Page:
Thursday, July 9, 2009

The kid who should be CEO of GM

"Who Killed the Electric Car?", the 2006 documentary that took us through the story of the creation, limited commercialization, and subsequent destruction of the battery operated electric vehicle in the US, (specifically the GM EV1). When I saw that documentary only recently, I was really saddened.

During the years 1999 and 2003 I worked for a company called Verplex Systems. During that time, I covered the eastern US region and Canada. It was during that time, I went to visit one customer at Lucent in Ottawa. There I met the first guy who had created his own electric car. His name was Bob Lawrence. When heading out to lunch one day, he suggested to me and my colleague that we take his car (A Volkswagon Jetta). When we drove around that car was nearly silent with just a soft humming noise. When we found out that Bob himself had put that together we were blown away. He had a big batteries in his trunk. An electrical charging cord that came out the front of the vehicle. Recently I found out that he gave up that electric car for a Prius hybrid. I am sure he's making it a plug in as we speak.

However I wanted to take a moment to talk about this kid, a teenager who claims he can't even change the oil in his car. He instead went on the internet found the instructions and converted an old Ford Escort car into an electric car. Why is that normal ordinary people can go and build an electric car, but the big-3 could never build one?

I am sure that one day another documentary will come out with the accusatory finger pointing to the oil companies being responsible for the death of the early electric car. But those conspiracy theories are for another day. Right now, I am so excited that there is a movement toward going completely electric. I wrote about Shai Agassi's plan the other day. I can't wait for the day when I can drive a car for which I don't have to add fuel.

Wednesday, July 8, 2009

Creative Advertisements

There are some advertisements that totally make sense and then some that are just absurd. Either way the goal of an advertisement is to capture the attention of the audience and then lead them to believe that they need to use the product promoted in the ad.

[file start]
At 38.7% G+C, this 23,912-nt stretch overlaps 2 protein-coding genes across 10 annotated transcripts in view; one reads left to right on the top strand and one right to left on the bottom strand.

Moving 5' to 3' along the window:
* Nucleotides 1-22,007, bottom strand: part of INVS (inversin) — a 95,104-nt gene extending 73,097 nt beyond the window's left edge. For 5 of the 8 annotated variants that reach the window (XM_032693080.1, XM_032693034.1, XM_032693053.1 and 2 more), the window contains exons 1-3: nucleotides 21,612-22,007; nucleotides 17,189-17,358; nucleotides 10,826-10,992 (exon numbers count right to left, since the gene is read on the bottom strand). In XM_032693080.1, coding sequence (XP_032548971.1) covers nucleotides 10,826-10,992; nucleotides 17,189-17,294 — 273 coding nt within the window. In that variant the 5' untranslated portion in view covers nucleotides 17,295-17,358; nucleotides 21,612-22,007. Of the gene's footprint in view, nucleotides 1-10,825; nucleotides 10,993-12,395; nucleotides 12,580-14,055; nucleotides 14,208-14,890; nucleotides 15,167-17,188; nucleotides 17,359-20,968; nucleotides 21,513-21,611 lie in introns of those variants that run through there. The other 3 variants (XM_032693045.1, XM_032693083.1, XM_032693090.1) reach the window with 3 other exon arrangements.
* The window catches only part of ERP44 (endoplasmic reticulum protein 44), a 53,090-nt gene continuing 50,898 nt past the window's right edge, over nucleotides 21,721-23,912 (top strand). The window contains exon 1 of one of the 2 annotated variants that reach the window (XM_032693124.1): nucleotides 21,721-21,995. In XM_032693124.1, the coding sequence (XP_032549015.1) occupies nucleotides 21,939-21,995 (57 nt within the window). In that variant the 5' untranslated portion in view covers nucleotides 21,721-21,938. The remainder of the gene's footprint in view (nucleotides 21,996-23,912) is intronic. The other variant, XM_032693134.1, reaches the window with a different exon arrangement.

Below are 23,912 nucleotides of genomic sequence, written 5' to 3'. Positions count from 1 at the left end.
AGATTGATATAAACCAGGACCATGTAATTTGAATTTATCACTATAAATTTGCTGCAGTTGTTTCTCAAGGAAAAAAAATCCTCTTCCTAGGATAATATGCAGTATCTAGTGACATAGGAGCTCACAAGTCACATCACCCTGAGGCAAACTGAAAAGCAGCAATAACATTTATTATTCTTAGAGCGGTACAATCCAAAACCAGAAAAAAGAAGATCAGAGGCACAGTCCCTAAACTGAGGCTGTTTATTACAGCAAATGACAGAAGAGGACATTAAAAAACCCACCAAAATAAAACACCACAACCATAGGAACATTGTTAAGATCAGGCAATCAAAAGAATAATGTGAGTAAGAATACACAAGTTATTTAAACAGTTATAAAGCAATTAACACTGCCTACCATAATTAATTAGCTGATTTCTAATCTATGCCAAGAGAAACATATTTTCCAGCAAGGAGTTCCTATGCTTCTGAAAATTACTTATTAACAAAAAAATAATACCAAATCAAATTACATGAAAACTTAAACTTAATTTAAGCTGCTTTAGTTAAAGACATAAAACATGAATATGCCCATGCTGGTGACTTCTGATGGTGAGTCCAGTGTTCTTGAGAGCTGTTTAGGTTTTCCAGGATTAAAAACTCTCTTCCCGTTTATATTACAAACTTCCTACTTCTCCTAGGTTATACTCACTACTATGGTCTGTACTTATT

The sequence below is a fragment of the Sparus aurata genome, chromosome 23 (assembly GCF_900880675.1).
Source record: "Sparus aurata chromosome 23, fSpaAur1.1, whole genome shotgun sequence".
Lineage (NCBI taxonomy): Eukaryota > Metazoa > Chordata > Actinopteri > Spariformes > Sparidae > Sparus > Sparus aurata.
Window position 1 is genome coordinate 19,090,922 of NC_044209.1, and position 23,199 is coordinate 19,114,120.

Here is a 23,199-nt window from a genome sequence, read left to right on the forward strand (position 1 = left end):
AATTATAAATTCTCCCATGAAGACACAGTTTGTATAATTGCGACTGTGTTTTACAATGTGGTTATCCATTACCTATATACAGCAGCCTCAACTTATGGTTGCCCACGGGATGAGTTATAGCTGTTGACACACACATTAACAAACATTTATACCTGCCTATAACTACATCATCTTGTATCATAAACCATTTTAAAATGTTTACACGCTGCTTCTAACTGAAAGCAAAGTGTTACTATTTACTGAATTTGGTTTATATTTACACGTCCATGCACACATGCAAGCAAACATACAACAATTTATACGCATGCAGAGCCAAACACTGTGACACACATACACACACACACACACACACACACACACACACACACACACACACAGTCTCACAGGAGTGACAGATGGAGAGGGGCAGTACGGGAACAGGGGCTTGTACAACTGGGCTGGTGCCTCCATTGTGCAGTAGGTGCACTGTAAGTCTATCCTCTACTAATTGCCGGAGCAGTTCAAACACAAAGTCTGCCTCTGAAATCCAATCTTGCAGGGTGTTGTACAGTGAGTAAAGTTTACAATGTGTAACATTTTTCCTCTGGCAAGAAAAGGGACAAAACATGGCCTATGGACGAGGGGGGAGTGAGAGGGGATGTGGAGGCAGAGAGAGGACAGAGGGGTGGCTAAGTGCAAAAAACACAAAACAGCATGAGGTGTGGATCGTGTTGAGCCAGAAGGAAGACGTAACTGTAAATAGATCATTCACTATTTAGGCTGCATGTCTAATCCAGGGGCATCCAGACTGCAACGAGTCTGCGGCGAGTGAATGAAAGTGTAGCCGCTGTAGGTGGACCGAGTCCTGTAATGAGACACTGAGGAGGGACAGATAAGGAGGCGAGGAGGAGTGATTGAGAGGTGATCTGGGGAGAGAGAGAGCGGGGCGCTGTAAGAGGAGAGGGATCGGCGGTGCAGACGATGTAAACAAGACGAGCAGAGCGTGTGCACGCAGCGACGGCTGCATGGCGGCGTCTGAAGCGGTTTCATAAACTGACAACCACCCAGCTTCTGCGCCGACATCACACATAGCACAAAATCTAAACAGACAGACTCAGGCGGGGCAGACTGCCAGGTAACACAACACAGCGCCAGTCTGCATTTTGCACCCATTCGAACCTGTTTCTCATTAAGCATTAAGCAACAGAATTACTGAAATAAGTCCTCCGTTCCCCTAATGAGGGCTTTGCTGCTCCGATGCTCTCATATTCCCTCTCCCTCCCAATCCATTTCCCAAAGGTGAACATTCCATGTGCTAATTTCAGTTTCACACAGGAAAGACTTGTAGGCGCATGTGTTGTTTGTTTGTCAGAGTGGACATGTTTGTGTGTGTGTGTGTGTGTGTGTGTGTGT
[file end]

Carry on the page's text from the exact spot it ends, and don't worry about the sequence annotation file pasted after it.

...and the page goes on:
Any video advertisement usually has about 30 seconds to 1 minute in which to convey its message. These seconds are vital to telling a compelling story. There's a story, a scene, a setup, the people, the dialogues and the product. All these components have to be arranged and choreographed in such a way so as to be able to convey the message quickly.

There are some ads where the character (actor/actress) holds the ad together with a display of their acting skills (delivery of dialogue, display of emotion, physical and or facial expressions). Then there are others that are just supposed to convey the message either with a funny skit or scene, mostly through the unspoken word and all action.

With the advent and ease of use of photo/video editing software, the quality of these ads are getting to a whole other plateau. Some of these ads are really quite amazing and visually stunning. You can basically create an ad nowadays with a simple computer and free software. However the best ads require a creative team that can put together all the ad components and make it compelling for the viewer attention to be captured. That is the first key step toward pushing the product.

I recently saw this ad and was quite amazed by it. I thought I would share it with you all. The agency that designed and produced this video needs some applause.

There are many other ads that amaze me with what they are able to convey in 60 seconds or less. However, for the sake of brevity of this article, I only used one example of an ad that I liked.

Wednesday, July 1, 2009

Indian Politician's Loan Rage

A Member of Parliament (MP - elected official) in India, has taken it upon himself to judge and punish a bank employee. On a lighter note, I wonder how long before we see elected members of congress and the senate to go after those who created the banking crisis in the same way. Maybe the fear of appearing on a youtube slap video would be a deterrent to many of the greedy gecko's and would make them think twice before starting any scheme which results in systemic risk.

This is no way for any politician to behave, but it happens routinely in India. Politicians think that they are a higher force and take it upon themselves to verbally and physically abuse normal ordinary people. A bunch of thugs, ("goondas" as they are locally called) usually accompany the politicians on their daily beat. This happens because they usually face no consequences from the party higher ups as evidenced here. The MP should be fired by the ruling party, but instead he is just asked to explain himself. He on the other hand, denies having assaulted the bank employee, though the video evidence speaks to the contrary.

I am sure the bank employee on the other hand was guilty of at most following the rules that were in place. Sadly, the employee's case against the politician will go nowhere, but the MP will be back at this again.